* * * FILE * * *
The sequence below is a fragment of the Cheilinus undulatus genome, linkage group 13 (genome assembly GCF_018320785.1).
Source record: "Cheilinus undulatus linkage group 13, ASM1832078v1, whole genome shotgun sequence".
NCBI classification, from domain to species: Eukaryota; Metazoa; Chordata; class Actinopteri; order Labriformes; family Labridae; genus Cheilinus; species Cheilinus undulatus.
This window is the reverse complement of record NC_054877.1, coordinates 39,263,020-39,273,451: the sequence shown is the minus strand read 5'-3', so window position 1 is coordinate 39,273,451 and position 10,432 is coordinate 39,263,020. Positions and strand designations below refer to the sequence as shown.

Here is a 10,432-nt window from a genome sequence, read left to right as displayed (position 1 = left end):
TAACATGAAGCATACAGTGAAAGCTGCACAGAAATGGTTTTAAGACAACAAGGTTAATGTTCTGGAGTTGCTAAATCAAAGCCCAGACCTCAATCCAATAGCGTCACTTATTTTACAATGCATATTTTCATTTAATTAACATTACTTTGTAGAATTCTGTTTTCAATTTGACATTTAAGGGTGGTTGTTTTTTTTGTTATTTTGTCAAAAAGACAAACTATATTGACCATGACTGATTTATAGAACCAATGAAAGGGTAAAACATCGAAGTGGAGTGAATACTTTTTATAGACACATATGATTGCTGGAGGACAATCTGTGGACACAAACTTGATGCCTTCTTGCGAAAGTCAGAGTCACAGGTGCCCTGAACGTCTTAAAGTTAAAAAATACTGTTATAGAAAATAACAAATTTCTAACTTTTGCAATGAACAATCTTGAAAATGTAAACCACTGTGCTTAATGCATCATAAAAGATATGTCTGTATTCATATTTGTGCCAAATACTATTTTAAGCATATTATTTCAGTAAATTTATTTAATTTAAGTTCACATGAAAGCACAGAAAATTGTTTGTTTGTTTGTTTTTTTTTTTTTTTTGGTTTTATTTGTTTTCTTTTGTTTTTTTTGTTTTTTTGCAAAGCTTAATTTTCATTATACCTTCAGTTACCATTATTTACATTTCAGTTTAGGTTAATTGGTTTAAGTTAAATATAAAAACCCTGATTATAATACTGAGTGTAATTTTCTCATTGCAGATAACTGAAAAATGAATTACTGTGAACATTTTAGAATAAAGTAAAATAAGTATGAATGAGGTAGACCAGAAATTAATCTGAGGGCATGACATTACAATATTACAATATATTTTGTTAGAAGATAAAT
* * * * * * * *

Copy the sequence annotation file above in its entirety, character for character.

The sequence below is a fragment of the Cheilinus undulatus genome, linkage group 13 (genome assembly GCF_018320785.1).
Source record: "Cheilinus undulatus linkage group 13, ASM1832078v1, whole genome shotgun sequence".
NCBI classification, from domain to species: Eukaryota; Metazoa; Chordata; class Actinopteri; order Labriformes; family Labridae; genus Cheilinus; species Cheilinus undulatus.
This window is the reverse complement of record NC_054877.1, coordinates 39,263,020-39,273,451: the sequence shown is the minus strand read 5'-3', so window position 1 is coordinate 39,273,451 and position 10,432 is coordinate 39,263,020. Positions and strand designations below refer to the sequence as shown.

Here is a 10,432-nt window from a genome sequence, read left to right as displayed (position 1 = left end):
TAACATGAAGCATACAGTGAAAGCTGCACAGAAATGGTTTTAAGACAACAAGGTTAATGTTCTGGAGTTGCTAAATCAAAGCCCAGACCTCAATCCAATAGCGTCACTTATTTTACAATGCATATTTTCATTTAATTAACATTACTTTGTAGAATTCTGTTTTCAATTTGACATTTAAGGGTGGTTGTTTTTTTTGTTATTTTGTCAAAAAGACAAACTATATTGACCATGACTGATTTATAGAACCAATGAAAGGGTAAAACATCGAAGTGGAGTGAATACTTTTTATAGACACATATGATTGCTGGAGGACAATCTGTGGACACAAACTTGATGCCTTCTTGCGAAAGTCAGAGTCACAGGTGCCCTGAACGTCTTAAAGTTAAAAAATACTGTTATAGAAAATAACAAATTTCTAACTTTTGCAATGAACAATCTTGAAAATGTAAACCACTGTGCTTAATGCATCATAAAAGATATGTCTGTATTCATATTTGTGCCAAATACTATTTTAAGCATATTATTTCAGTAAATTTATTTAATTTAAGTTCACATGAAAGCACAGAAAATTGTTTGTTTGTTTGTTTTTTTTTTTTTTTTGGTTTTATTTGTTTTCTTTTGTTTTTTTTGTTTTTTTGCAAAGCTTAATTTTCATTATACCTTCAGTTACCATTATTTACATTTCAGTTTAGGTTAATTGGTTTAAGTTAAATATAAAAACCCTGATTATAATACTGAGTGTAATTTTCTCATTGCAGATAACTGAAAAATGAATTACTGTGAACATTTTAGAATAAAGTAAAATAAGTATGAATGAGGTAGACCAGAAATTAATCTGAGGGCATGACATTACAATATTACAATATATTTTGTTAGAAGATAAAT